The competition for Best Film Festival is always fierce. Between the dozens of themed festivals including the Indian Film Festival of Houston, which hosts dozens of exciting contemporary Indian filmmakers every year, and Latin Wave, which brings in provocative, cutting-edge Latin American filmmakers; a half-dozen superior micro-cinemas in town; Rice Cinema; Houston Cinema Arts Society; and all the pop-culture cons that are bringing in more films every year, it's a crowded field. So what tips the scales in favor of Jazz on Film? Curator Peter Lucas. He finds an exciting mix of films that show on-screen jazz performances, films that skillfully utilize the music to further the plot line and, as he did with Mark Cantor this year, knowledgeable film archivists/historians who present rare clips and insider stories. A favorite film in the festival this year was Jack Johnson, a documentary about the Galveston boxer who became the first black world heavyweight champion in 1908; it featured a dazzling jazz score by Miles Davis, recorded shortly after his landmark Bitches Brew.

You can, and maybe you do, dance in a different venue every night in Houston. We're a city with a lot of great spaces to shake your thing, but there's something about Barbarella that feels different. Maybe it's the way everything seems to glow inside it, creating an atmosphere that's fun but not obnoxious, silly but not grating. It's a space that encourages you to explore and more and not just sit at the bar or on a couch and passively watch. With a variety of themed nights and the addition of live music, Barbarella is a place that you'll want to visit over and over again.


It's not often you find a great jukebox in a burger joint, but owner Ricky Craig is a huge fan of music, especially from the '80s. The jukebox at Hubcap Grill is stocked with hits from Depeche Mode, Duran Duran, Tears For Fears and Tom Petty and The Heartbreakers. For those about to rock, there's AC/DC, Soundgarden, The Cult and Jane's Addiction. All in all, it's a great sound track for either tossing horseshoes out back or just sitting down and enjoying a cold beer and one of Hubcap's many fine burgers.


Located in the cavernous main hall of the Museum of Fine Arts, Houston, "Shadow Monsters" is a clever and whimsical interactive art exhibit that kids have to see to believe. Using projectors and a vision-recognition program, you can transform your shadow into an ever-shifting monster on one of the three walls. Your limbs and head will sprout eyes, tendrils and teeth as you move, and there are bins available full of props to help you create even more impossible shadow visions. Warning: It can be a bit frightening for little children, but most get into the piece fairly easily once they discover they have complete control over their own nightmare images.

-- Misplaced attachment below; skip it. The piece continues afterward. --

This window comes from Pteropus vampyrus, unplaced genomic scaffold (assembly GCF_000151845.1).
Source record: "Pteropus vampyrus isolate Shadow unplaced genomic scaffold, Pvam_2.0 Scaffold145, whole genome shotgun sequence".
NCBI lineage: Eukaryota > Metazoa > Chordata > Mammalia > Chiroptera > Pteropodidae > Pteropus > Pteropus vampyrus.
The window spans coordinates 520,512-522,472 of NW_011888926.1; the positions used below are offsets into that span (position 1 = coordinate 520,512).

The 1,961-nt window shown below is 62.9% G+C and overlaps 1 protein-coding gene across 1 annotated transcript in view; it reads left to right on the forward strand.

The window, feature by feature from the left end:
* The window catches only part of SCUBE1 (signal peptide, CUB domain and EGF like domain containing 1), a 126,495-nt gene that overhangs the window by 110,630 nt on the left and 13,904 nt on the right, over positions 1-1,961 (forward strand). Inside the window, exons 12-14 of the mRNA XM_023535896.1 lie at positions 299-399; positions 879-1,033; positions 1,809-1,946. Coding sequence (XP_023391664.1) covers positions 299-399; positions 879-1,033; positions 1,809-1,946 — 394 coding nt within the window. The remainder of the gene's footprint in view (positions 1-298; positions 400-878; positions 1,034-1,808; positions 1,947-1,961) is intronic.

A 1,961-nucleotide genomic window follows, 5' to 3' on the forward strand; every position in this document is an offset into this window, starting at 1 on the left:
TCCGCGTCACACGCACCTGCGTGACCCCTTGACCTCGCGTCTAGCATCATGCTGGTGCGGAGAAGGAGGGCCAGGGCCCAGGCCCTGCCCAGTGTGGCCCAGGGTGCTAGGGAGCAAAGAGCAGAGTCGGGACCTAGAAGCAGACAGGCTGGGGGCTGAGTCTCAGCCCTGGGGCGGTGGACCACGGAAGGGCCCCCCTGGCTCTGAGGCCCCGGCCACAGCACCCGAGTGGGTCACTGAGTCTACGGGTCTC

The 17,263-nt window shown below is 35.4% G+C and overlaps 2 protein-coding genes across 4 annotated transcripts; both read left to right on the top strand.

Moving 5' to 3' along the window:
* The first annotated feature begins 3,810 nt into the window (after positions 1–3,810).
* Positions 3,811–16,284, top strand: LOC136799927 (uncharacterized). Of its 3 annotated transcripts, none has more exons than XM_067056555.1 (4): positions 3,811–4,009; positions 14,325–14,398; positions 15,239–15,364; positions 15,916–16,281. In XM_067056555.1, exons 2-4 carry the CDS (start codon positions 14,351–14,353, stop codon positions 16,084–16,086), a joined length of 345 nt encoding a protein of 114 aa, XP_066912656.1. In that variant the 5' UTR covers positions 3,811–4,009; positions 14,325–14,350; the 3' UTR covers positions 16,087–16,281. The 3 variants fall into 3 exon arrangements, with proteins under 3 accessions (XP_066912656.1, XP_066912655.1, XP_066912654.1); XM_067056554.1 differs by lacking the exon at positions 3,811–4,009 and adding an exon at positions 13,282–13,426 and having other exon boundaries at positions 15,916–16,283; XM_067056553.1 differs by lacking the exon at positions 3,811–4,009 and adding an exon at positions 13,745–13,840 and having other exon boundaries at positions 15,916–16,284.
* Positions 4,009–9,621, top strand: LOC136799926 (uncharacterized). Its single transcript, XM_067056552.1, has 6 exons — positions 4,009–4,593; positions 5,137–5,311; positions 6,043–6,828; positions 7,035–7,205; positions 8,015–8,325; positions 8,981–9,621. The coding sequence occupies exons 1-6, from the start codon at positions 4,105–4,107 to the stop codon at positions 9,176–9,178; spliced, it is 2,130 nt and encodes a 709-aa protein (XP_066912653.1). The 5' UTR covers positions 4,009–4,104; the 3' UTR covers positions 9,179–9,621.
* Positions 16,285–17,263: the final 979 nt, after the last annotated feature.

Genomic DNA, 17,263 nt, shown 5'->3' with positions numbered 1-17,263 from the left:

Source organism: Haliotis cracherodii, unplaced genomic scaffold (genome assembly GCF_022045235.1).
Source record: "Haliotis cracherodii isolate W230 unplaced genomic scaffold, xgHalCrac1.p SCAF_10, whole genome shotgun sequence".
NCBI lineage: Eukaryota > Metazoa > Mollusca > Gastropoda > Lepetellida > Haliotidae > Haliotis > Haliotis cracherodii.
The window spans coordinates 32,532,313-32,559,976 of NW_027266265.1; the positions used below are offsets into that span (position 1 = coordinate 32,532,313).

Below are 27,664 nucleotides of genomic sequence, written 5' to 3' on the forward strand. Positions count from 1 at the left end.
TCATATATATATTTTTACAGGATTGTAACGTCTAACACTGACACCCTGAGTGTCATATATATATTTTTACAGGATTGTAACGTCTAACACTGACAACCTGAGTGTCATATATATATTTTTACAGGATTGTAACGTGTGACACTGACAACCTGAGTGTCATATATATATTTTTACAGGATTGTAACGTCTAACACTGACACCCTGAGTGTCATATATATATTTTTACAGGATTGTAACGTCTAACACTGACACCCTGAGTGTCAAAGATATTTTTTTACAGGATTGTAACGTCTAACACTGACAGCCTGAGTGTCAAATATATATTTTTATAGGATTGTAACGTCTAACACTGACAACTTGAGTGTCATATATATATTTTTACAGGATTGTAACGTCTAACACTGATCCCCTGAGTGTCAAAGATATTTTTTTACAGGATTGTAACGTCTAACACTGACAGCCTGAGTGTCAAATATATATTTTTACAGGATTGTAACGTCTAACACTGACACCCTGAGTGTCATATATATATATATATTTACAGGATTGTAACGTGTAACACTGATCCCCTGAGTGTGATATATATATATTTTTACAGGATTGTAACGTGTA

The area behind the 100-year-old cabin that houses Rainbow Lodge is so lush and expansive, it's like the patio to end all patios. There are multilevel decks and bridges that make the most of the abundant natural beauty, including a citrus grove and creek bed. The sophisticated wild game and Gulf Coast fare match the earthy yet elegant setting. When the weather is nice, it's the perfect site for lunch, brunch or dinner.

READERS' CHOICE: Boheme Cafe & Wine Bar

David Rozycki

The Nightingale Room is a small, intimate space with a good sound system that offers patrons the fun experience of choosing a vinyl record from the bar's large collection of around 2,000 discs for the bartender on duty to play for them, or they can bring their own albums to be played as well. On other nights, house music is cranked up to get the good times rolling; Nightingale also presents a unique live-music experience as the bands who visit play upstairs on a loft above the bar that's normally a customer lounge. The bar even has a call elevator to send up its classic cocktails, house drinks, beer and wine.

READERS' CHOICE: Flying Saucer Draught Emporium­